The latest in beans

Welcome back to Tonga, where I am catching up with the week’s reports on this windy Saturday night. As I mentioned before, we got our last harvest in this week, and it’s been sorted and cooked.

A good bean starts with the vine: say you’ve got eight orchids blooming on that vine (and they will be blooming very soon—we’re close to pollinating season), you only want to pollinate four or five of them. This means the beans will be a good size. Since Tongan beans are among the largest in the world, big means big. We’ve seen several this week alone that are 25, 26 centimeters.

Next, the beans have to harvested at the right time: when they’re yellow-green; with a tip that is fully yellow or—for Gourmet Grade A—yellow-and-slightly-split.

Split beans are exceptional for extract: you know it when you smell them.

These are the beans we got in, mostly Grade A. Splits aren’t considered Grade A as they’re extract beans. But when a long gourmet bean is just split at the end you’ve got perfection.

The beans that you see that are partially brown have fully ripened and started to cure naturally on the vine. They will cure faster than the other beans, and, though they aren’t considered prime for gourmet beans, need to be mixed in with the others.

Sorting.

See the yellow tips: ripe for picking.

See the yellow tips: ripe for picking.

The beans are “killed” at very high temperatures to start the enzymatic reactions that create the aroma and flavor that are vital for a high quality product.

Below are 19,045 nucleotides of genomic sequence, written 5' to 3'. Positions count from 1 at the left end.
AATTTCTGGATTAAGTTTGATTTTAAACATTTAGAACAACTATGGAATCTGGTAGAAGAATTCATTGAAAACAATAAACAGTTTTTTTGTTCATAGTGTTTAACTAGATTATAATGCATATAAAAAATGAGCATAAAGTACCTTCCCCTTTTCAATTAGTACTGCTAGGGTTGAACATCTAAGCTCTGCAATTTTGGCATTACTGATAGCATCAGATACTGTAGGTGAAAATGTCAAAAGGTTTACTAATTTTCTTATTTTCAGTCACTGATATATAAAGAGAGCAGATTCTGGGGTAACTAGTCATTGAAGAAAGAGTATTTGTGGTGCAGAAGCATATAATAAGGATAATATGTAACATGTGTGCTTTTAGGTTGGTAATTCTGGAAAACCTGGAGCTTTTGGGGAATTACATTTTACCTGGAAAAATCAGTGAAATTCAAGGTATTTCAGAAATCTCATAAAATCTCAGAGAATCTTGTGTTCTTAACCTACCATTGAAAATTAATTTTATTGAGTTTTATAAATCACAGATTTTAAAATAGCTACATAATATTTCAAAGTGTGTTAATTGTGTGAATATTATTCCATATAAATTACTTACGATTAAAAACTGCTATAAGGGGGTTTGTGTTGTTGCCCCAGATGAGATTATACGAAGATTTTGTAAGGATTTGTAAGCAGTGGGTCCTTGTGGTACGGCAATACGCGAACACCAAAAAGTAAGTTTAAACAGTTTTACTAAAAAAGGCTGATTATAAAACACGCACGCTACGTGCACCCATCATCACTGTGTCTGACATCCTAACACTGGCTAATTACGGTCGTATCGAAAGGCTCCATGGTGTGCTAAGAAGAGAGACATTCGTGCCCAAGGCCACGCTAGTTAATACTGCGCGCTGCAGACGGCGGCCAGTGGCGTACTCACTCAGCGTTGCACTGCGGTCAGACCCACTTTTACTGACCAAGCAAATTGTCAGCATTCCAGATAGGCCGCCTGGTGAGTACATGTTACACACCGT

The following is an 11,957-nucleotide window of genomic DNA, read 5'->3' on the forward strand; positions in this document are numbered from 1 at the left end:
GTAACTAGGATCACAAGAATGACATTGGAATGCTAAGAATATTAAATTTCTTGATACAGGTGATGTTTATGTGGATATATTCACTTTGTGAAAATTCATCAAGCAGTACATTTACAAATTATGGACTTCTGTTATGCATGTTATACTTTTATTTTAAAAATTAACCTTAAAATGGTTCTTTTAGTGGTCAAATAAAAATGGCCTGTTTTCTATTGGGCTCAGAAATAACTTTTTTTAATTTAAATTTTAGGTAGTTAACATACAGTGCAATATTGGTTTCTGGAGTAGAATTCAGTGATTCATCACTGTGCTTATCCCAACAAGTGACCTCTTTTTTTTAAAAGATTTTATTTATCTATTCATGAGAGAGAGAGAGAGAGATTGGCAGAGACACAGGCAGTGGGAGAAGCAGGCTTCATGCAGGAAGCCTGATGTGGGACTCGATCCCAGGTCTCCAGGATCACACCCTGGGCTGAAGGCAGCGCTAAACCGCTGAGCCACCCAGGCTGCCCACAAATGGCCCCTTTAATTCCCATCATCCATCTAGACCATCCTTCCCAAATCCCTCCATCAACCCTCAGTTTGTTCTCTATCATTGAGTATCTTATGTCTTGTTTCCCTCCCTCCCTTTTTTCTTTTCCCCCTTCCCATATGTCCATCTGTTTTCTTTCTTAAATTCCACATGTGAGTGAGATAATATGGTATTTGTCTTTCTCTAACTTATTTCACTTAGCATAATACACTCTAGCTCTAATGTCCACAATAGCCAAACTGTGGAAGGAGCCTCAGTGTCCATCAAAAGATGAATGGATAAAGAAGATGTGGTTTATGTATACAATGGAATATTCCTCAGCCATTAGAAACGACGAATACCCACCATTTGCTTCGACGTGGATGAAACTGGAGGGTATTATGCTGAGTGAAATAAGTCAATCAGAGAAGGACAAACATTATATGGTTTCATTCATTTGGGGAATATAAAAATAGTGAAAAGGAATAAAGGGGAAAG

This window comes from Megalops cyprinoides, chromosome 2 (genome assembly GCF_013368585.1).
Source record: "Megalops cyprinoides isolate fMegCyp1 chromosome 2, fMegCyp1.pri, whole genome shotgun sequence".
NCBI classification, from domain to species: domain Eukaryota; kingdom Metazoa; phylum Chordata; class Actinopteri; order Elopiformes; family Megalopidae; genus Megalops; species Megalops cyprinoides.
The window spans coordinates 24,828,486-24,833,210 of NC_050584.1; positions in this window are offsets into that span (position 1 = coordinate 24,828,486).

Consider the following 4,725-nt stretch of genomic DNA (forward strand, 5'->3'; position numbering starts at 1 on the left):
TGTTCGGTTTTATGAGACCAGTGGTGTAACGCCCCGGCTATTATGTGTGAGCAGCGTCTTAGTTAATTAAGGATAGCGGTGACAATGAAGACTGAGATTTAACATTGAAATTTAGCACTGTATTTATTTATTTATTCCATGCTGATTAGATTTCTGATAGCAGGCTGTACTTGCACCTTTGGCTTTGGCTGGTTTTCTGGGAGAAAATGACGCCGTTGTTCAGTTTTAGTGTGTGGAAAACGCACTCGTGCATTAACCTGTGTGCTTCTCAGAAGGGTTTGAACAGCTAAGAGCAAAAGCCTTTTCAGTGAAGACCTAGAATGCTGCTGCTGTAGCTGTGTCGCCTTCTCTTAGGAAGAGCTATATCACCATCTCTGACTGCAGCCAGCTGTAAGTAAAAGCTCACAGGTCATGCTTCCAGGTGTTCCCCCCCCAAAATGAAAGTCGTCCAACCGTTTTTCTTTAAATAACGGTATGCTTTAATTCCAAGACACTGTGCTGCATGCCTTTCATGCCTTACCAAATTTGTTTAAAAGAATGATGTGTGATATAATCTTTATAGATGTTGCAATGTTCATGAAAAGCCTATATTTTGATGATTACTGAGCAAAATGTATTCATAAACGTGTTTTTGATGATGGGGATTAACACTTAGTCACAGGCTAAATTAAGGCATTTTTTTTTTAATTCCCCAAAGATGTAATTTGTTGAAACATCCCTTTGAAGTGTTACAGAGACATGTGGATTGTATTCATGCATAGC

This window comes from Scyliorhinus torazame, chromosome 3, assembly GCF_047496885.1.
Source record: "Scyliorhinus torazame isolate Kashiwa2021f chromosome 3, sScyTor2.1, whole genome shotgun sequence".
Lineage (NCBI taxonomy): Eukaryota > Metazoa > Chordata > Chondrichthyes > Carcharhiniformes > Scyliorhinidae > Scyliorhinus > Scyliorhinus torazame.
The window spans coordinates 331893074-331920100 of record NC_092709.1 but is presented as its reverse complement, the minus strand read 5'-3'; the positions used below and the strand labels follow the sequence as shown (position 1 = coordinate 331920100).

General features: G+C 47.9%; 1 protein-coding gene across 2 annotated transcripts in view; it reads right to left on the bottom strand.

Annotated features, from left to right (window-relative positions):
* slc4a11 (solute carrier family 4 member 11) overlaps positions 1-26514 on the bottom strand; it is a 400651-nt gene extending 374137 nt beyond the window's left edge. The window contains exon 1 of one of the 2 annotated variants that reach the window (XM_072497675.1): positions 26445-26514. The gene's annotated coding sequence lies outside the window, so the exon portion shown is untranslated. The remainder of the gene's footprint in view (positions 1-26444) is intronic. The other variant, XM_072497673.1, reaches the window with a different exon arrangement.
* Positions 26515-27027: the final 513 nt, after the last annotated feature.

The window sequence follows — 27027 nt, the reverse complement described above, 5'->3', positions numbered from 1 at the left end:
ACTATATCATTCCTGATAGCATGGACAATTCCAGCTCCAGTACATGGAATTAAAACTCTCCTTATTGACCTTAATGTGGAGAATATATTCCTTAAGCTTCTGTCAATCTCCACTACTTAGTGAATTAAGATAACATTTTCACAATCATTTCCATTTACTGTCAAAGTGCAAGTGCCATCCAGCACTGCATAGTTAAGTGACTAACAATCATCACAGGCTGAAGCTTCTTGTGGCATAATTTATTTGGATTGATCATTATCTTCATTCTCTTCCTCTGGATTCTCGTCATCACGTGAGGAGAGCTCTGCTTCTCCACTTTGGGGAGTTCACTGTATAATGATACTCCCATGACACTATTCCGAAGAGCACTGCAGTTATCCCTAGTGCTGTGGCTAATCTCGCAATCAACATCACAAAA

But that’s just the beginning: all the processing we do daily, of tons of beans, all by hand, is meant to monitor the temperatures and keep those reactions happening at the rate they should be.

That’s why I worry about weather so much. If the sun doesn’t come out for days, we have to get creative to keep the beans warm.

We also have to make sure they continue sweating water (gourmet beans retain only about 35 percent of their water weight, and extract beans much less than that), and that the water is removed to prevent mold.

Once the water’s out, the oils start to form to produce a beautiful, supple bean that carries the full rich aroma.

Ani’s set up some pretty amazing contraptions to heat the beans evenly inside the containers, and we’ve seen (and smelled) the results.

As if this weren’t enough, all the beans—since they’re harvested bit by bit—are all at different stages, kept in different kinds of containers. Some have to be sealed away from oxygen since they’re at optimum dryness.

All this complexity has driven Joe (the son of our Tonga operations manager) to focus his energies on coconut.

 

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